I have no control over any of my limbs – I think this is what’s known as quadriplegic. I’m supposed to have epilepsy … okay, hands up – well, not up in my case – I fake this because I learned how to do it, and a convincing epileptic episode at least guarantees me some attention. A seizure is the correct term, but the father refers to it, mainly to annoy the mother, as a fit. And I also quite like the medicine. It tastes okay and sends me to sleep, and being asleep is by far my favourite time. It’s a time when no one can be horrible to me.

And to make all of this worse I’ve worked out from what I’ve heard on BBC Radio 4 – which the mother leaves on in my room all the time because she likes to listen to it and she probably assumes that I would too; which, actually, I do – that I have what is called locked-in syndrome.

Yes. Read that again … Locked. In. Syndrome.

The trouble is that I was the only person to have figured this out.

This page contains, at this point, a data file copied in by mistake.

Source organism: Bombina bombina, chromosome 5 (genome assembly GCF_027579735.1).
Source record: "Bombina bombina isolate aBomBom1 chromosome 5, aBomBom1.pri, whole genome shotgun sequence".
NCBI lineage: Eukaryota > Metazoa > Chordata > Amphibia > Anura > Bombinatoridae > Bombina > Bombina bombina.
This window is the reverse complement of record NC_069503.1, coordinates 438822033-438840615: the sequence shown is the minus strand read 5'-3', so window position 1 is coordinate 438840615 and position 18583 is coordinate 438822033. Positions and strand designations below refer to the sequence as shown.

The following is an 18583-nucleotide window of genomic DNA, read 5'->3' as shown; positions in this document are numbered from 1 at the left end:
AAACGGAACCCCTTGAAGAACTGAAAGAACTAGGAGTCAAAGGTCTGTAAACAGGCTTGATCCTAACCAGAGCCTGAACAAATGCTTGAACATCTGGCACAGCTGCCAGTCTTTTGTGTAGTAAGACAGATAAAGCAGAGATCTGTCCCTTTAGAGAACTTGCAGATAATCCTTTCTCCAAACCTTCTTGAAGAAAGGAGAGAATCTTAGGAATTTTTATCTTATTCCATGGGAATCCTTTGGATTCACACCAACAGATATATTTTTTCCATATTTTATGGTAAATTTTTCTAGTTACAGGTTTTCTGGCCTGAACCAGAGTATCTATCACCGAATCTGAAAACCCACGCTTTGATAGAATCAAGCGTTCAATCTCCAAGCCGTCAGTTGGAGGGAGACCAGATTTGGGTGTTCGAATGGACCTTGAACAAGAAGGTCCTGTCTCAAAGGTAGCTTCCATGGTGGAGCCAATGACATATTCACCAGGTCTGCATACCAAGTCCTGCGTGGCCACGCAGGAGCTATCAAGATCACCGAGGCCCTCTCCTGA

As you might understand, this was really frustrating, but I’ve sort of got used to it by now … well, most of the time anyway. I can be quite negative, bitter and resentful about what happened to me, but I usually try to be positive. Sometimes, though, it makes me, I don’t know … maybe angry, when I think about how the parents have used my shitty life to their own advantage. Although, if I’m honest, I can remember the mother caring for me in a maternal kind of way before she found something better to spend her time on than looking after a fuck-up like me.

By the way, I need to warn you that there is going to be some strong language in this narrative. The person who is writing it for me – Sarah – is called a ghostwriter. She’s writing this for me because I can’t read, I can’t write, and although I know some quite complex vocabulary because of BBC Radio 4 (like psychopath, for example) I’m not confident that I understand other words well enough to use them. That’s because I can only learn words that I hear being used, and unless I hear them on BBC Radio 4, I don’t have much chance of increasing my vocabulary.